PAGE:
Enslaved rice growers from West Africa brought with them knowledge of how to make tools needed for rice harvesting, including fanner baskets for winnowing rice. The sweetgrass baskets found on thecoastal islands were made in the same styles as baskets found in the rice culture of West Africa. Sweetgrass baskets also were used for carrying laundry and storing food or firewood. Few present-day members of the Geechee/Gullah culture remember how to select palmetto, sweetgrass, and pine straw to create baskets, and the remaining weavers now make baskets as decorative art, primarily for tourists.

Aspects of West African heritage have survived at each stage of the circle of migration, with rice, language, and spirituality persisting as cultural threads into the twentieth century. The Geechee/Gullah culture on the Sea Islandsof Georgia has retained a heritage that spans two continents. Sapelo Island Cultural DayAt the end of the Civil War, lands on the coastal islands were sold to the newly freed Africans during the Port Royal Experiment, part of the U.S. government's Reconstruction plan for the recovery of the South after the war.

During the 1900s, land on some of the islands—Cumberland, Jekyll,Ossabaw, Sapelo, and St. Simons —became resort locations and reserves for natural resources. The modern-day conflict over resort development on the islands presents yet another survival test for the Geechee/Gullah culture, the most intact West African culture in the United States. Efforts to educate the public by surviving members of the Geechee/Gullah community, including Cornelia Bailey of Sapelo Island and the Georgia Sea Island Singers, help to maintain and protect the culture’s unique heritage in the face of such challenges.

The Gullah/Geechee have arguable preserved the heritage of their African ancestors better than any group in the United States.


Cornelia Bailey, with Christena Bledsoe, God, Dr. Buzzard, and the Bolito Man: A Saltwater Geechee Talks about Life on Sapelo Island (New York: Doubleday, 2000).

Margaret Washington Creel, A Peculiar People: Slave Religion and Community-Culture among the Gullahs (New York: New York University Press, 1988).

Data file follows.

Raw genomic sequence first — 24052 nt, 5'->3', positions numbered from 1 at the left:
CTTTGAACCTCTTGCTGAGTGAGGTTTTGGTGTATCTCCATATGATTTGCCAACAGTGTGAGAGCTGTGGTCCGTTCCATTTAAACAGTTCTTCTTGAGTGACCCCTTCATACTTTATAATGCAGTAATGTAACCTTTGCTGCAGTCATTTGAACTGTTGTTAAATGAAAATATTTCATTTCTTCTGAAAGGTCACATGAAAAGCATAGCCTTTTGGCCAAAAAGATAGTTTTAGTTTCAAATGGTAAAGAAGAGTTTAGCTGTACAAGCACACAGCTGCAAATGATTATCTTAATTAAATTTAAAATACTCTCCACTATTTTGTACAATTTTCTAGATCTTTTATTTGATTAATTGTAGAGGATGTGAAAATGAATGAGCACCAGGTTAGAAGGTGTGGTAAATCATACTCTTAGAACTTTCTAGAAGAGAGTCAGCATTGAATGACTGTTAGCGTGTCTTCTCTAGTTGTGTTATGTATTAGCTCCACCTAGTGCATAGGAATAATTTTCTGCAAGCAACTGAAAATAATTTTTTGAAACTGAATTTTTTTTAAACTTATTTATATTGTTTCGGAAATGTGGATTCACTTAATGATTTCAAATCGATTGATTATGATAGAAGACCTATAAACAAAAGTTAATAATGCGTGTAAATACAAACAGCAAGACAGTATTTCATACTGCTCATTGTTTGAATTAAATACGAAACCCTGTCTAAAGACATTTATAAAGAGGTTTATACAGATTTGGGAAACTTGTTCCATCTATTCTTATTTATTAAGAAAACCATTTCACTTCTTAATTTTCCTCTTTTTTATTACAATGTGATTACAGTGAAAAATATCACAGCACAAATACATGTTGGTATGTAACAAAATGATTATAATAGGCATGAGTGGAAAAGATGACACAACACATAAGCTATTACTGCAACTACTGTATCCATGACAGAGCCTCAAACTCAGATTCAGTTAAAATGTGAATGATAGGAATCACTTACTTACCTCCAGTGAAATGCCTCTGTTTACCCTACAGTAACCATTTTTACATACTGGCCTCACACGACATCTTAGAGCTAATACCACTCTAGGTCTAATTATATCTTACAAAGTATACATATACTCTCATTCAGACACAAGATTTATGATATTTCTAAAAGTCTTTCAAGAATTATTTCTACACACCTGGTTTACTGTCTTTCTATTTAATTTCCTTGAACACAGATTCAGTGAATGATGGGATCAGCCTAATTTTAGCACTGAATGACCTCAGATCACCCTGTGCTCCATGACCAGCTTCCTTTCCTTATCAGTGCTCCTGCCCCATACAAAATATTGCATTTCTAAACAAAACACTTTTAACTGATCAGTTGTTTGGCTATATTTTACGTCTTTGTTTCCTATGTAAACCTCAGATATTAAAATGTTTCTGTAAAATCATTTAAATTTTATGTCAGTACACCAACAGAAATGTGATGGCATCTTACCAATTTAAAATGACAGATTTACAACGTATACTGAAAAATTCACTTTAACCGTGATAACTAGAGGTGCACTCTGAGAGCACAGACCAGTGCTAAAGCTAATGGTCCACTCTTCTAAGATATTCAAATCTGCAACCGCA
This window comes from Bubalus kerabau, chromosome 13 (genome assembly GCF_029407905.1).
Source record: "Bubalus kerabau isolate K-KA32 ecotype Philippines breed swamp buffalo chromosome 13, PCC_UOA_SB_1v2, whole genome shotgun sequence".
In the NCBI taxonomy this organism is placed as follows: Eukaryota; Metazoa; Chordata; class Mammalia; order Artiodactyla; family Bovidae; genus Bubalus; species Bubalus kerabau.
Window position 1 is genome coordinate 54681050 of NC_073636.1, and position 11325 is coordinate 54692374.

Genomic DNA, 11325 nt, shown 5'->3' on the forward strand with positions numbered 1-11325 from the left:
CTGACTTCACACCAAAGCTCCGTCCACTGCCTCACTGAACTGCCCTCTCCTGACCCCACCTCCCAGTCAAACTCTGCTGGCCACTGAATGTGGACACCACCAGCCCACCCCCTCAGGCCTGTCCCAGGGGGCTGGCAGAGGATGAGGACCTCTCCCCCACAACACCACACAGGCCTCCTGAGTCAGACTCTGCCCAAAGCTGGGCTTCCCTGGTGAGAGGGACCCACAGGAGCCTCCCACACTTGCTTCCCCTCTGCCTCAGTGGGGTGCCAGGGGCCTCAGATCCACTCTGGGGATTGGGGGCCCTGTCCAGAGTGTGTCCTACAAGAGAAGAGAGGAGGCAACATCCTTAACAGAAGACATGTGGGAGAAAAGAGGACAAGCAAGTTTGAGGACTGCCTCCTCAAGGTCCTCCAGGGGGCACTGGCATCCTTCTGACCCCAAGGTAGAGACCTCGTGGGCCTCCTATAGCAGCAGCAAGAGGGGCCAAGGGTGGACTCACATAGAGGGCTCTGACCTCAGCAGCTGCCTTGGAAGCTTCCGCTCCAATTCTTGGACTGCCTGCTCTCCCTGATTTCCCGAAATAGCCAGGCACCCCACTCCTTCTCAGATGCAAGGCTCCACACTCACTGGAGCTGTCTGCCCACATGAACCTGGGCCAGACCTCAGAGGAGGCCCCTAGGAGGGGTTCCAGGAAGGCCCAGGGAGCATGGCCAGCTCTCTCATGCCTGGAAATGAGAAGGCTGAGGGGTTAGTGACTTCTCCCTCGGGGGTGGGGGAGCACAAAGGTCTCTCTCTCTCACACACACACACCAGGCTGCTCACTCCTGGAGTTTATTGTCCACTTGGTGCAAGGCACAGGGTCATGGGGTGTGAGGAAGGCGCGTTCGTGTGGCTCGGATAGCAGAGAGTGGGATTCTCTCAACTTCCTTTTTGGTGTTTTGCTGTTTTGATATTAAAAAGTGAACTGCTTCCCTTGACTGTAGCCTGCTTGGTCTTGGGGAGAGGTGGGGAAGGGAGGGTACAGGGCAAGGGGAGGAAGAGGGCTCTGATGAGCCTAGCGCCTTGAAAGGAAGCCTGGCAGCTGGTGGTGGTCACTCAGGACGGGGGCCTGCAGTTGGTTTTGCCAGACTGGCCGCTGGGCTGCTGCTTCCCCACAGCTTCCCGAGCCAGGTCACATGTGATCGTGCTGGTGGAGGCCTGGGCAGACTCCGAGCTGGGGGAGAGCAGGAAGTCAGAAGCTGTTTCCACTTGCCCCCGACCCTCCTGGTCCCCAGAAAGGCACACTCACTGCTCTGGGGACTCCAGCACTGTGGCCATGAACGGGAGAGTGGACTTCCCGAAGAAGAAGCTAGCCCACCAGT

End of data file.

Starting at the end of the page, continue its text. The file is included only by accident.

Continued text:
2

March 21st 1960: Sharpeville massacre

On this day in 1960, police opened fire on peaceful anti-apartheid protestors in the South African township of Sharpeville, killing 69. The over 5,000 strong crowd gathered at Sharpeville police station to protest the discriminatory pass laws, which they claimed were designed to limit their movement in designated white only areas. The laws required all black men and women to carry reference books with their name, tax code and employer details; those found without their book could be arrested and detained. The protest encouraged black South Africans to deliberately leave their pass books at home and present themselves at police stations for arrest, which would crowd prisons and lead to a labour shortage. Despite the protestors’ peaceful and non-violent intentions, police opened fire on the crowd. By the day’s end, 69 people were dead and 180 were wounded. A further 77 were arrested and questioned, though no police officer involved in the massacre was ever convicted as the government relieved all officials of any responsibility. The apartheid government responded to the massacre by banning public meetings, outlawing the African National Congress (ANC) and declaring a state of emergency. The incident convinced anti-apartheid leader and ANC member Nelson Mandela to abandon non-violence and organise paramilitary groups to fight the racist system of apartheid. In 1996, 36 years later, then President Mandela chose Sharpeville as the site at which he signed into law the country’s new post-apartheid constitution.